Feeds On Cucumbers, Squash, Melons, Pumpkin
There are two primary types and six species of cucumber beetle in North America. Perhaps the most prolific and widespread is the striped cucumber beetle.
Measuring about one fifth of an inch in length it is a yellowish green with a yellow thorax and black head it has three black stripes running lengthwise on its wings.
In both adult and larva stages cucumber beetles wreak havoc on cucumber plants and related crops. Damage from feeding by these beetles as well as the spread of Bacterial Wilt are the two primary problems these pests inflict.
There is no 100% guaranteed method of eradicating cucumber beetles, but preventative measures, proper garden sanitation and cultural practices can limit the damage.
Adult beetles over-winter in nearby vegetation and plant debris. Come spring you will find cucumber beetles feasting on flowering plant hosts generally outside the garden.
When cucurbits are planted cucumber beetles migrate to the crop. They feed on seedlings, mate, and lay up to 1500 eggs per female over the course of a few short weeks.
In warmer regions, up to three generations of striped cucumber beetles are produced annually, in cooler regions only two. Overwintering adult beetles feed on the cotyledons and stems of newly forming seedlings. Larvae tunnel into the ground and feed on the plant roots. As Adults they devour foliage, flowers, and stems, and mature fruit.
Healthy, fully developed, cucumber plants can withstand up to 50% defoliation before yields are drastically diminished. The transmission of bacterial wilt from a bacterium is stored in the intestinal tract of adult cucumber beetles is the greatest threat. Once a plant is infected with bacterial wilt, it spreads rapidly through the plant and its neighbors. Cucumber beetles also spread squash mosaic virus, and promote an increased occurrence of black rot, powdery mildew and fusarium wilt.
Handpicking is not always feasible in larger gardens. In small gardens, handpicking is somewhat helpful, but you have to be quick as they will fly off as you approach. Destroy adults and larvae, New adult beetles may eventually migrate to your garden, so be sure to check your plants on a regular basis.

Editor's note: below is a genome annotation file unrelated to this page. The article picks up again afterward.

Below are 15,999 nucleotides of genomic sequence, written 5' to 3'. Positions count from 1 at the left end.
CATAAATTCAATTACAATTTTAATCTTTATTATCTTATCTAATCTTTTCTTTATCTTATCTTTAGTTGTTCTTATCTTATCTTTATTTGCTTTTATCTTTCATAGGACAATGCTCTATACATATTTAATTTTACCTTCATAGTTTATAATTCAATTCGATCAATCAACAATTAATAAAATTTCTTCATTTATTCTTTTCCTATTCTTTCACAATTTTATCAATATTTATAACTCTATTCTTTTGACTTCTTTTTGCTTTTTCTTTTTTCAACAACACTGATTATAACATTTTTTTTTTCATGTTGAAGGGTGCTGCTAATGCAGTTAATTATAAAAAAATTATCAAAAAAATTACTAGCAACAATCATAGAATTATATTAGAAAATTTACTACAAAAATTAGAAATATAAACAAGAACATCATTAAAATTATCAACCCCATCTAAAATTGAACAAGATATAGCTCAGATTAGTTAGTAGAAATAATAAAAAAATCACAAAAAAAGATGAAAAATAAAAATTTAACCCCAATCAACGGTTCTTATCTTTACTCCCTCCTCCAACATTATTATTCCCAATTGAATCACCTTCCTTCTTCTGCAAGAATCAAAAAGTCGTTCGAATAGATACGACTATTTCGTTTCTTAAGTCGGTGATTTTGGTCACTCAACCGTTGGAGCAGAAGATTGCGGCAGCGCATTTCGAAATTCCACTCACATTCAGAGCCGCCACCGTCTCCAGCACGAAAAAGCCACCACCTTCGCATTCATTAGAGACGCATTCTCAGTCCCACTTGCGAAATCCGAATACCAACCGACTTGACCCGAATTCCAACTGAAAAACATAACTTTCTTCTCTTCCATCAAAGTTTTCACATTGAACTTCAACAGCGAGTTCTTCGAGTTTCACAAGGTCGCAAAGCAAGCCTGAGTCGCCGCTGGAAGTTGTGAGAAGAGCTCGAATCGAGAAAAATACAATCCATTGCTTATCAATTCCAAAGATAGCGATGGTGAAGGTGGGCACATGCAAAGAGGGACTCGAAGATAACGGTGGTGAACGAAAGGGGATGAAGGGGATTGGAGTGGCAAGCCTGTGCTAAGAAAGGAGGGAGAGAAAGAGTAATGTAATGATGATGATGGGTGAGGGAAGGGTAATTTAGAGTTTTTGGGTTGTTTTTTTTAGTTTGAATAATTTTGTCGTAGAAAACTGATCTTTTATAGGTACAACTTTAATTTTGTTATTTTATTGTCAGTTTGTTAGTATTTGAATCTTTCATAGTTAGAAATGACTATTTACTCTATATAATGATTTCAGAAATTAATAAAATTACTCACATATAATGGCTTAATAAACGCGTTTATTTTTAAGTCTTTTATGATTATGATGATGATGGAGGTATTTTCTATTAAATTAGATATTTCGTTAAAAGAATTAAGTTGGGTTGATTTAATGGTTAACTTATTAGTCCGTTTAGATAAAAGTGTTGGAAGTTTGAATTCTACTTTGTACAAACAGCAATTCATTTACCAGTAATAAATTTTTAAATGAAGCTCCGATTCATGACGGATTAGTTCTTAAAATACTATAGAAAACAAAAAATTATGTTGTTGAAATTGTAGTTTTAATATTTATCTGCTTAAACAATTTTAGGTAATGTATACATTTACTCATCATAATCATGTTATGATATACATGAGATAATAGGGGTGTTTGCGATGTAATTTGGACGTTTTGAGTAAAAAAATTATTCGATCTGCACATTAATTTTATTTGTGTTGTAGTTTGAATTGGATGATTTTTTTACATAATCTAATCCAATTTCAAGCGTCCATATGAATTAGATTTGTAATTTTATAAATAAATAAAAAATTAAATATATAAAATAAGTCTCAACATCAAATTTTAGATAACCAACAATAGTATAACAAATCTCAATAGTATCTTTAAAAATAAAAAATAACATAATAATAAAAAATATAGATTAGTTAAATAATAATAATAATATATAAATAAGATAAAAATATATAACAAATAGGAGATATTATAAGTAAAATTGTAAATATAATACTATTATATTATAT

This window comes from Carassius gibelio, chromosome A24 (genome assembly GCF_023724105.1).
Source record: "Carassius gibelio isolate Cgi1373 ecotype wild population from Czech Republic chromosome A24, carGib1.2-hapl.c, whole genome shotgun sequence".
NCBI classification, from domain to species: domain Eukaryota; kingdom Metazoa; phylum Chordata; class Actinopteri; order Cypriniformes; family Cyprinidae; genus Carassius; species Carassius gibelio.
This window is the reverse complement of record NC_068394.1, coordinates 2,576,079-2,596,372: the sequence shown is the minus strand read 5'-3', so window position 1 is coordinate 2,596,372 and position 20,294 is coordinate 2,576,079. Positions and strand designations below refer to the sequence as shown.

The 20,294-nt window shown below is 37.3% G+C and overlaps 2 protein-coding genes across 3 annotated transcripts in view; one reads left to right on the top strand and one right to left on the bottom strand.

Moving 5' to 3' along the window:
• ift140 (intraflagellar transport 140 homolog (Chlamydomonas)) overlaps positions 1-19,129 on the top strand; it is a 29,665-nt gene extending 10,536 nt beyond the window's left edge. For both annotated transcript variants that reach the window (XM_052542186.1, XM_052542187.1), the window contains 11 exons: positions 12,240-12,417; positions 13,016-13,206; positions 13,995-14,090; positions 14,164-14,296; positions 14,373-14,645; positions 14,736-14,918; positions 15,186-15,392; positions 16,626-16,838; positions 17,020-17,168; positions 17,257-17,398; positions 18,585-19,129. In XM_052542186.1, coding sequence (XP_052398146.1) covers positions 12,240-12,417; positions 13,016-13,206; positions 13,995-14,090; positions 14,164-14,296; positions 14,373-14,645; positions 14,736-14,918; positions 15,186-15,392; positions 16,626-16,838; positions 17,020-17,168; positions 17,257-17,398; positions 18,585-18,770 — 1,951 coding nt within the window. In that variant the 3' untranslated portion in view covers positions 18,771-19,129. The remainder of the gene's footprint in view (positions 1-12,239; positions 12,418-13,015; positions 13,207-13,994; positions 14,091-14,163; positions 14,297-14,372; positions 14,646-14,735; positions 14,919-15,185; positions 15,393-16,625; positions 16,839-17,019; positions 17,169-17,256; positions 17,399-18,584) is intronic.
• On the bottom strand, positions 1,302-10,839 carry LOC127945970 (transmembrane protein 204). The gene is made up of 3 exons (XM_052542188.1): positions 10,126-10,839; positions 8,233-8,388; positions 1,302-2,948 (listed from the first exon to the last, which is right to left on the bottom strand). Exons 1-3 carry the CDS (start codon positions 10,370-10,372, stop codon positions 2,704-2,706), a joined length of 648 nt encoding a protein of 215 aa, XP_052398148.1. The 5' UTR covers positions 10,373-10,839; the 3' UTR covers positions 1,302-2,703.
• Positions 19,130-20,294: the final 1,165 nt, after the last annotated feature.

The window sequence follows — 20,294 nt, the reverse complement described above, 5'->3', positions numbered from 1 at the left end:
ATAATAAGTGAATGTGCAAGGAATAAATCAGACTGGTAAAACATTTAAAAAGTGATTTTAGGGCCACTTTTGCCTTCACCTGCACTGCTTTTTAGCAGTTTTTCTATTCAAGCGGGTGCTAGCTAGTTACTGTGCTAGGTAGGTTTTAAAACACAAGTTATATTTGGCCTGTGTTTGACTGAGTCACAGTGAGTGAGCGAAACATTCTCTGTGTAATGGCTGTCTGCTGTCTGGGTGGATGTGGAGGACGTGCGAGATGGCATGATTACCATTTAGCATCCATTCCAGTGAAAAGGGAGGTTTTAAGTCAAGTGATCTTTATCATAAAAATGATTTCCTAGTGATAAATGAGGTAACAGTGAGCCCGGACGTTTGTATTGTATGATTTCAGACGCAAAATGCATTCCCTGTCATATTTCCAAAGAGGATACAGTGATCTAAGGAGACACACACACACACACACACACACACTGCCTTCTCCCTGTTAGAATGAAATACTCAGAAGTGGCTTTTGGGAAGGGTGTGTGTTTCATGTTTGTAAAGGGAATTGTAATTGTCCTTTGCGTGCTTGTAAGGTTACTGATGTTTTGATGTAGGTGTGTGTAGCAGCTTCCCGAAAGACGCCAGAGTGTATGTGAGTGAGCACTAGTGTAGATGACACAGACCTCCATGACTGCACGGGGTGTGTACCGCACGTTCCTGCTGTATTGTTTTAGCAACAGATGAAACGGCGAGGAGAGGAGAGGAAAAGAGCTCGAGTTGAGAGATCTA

Cucumber beetles can over-winter in plant residues both above and below the ground, it is essential to practice clean and thorough cultivation after harvests. Any diseased plant materials should be burned or otherwise discarded , but not in the compost heap.
Proven Controls for Cucumber Beetle Infestations
Mulching will not halt egg laying or feeding, but mulching with straw, hay, or plastic will help deter cucumber beetles from laying eggs near the plants as it will cut off direct access to the stem, and limit larval migration through the soil.
Traps and Trap Crops
Trap Crops in larger plantings work well in some instances. All pests have dietary preferences. By luring cucumber beetles into a concentrated area, control measures can be easily focused and damage to the main crop limited. Trap crops should be planted near the perimeter of the primary crop in multiple rows and should be planted about two weeks earlier than the primary crop in order to direct migration to the trap crop and away from the primary. Squash serves as an excellent trap crop.
Yellow Sticky Traps are yellow sticky lines of tape to trap cucumber beetles as well as other insect pests. These traps can be used in conjunction with trap crops. You can purchase them or make your own by coating a yellow plastic cup with slow drying glue. Baits such as cinnamon or allspice will act as a floral attractant.
The gardening classic, Carrots Love Tomatoes by L.Riotte makes the following suggestion for a home made cucumber trap "You may trap cucumber beetles by filling shallow containers about three-quarters full of water into which some cooking oil has been poured."
Companion Planting and Natural Controls
Radishes planted amongst cucumbers are proven to repel cucumber beetles. . Nasturtium and Savory are also believed to repel cucumber beetles. Both would fare well planted with or near cucumber patches.
Beneficial insects such as, predatory stink bugs and Lady Bugs will help to control Cucumber beetle populations to some extent.
Organic and Eco-Friendly Pesticides
Azatin or Azadirachtin is an extract of the Neem seed, it prevents the larvae from developing normally and is also a good alternative for later larval stages. These products degenerate rapidly in nature and need to be reapplied frequently.
Bacillius thuringiensis[Bt] is highly effective against the larvae stage of Cucumber Beetles and should be applied as soon as the larvae are first noticed or suspected. Prematurely treating with Bt will diminish much of its value as more eggs continue to hatch. Larger larvae, just before pupating are not as easily controlled with Bt.
Pyrethins and derivative products such as Pyola are another effective alternative to chemicals. Pyola is made from canola oil and pyrethrins, it controls many stubborn insect pests, including the Colorado potato beetle and cucumber beetle.
Spinosad , an organic pesticide, is based on a bacterium 'Saccharopolyspora spinosa' , which was discovered in an old Caribbean rum still. It was discovered that these bacteria produce a substance that works as a neurotoxin in many insects. Susceptible insect species exposed to spinosad become 'intoxicated', stop eating immediately, and die within days.
Footnotes and References
Cornell Cooperative Extension- Companion Planting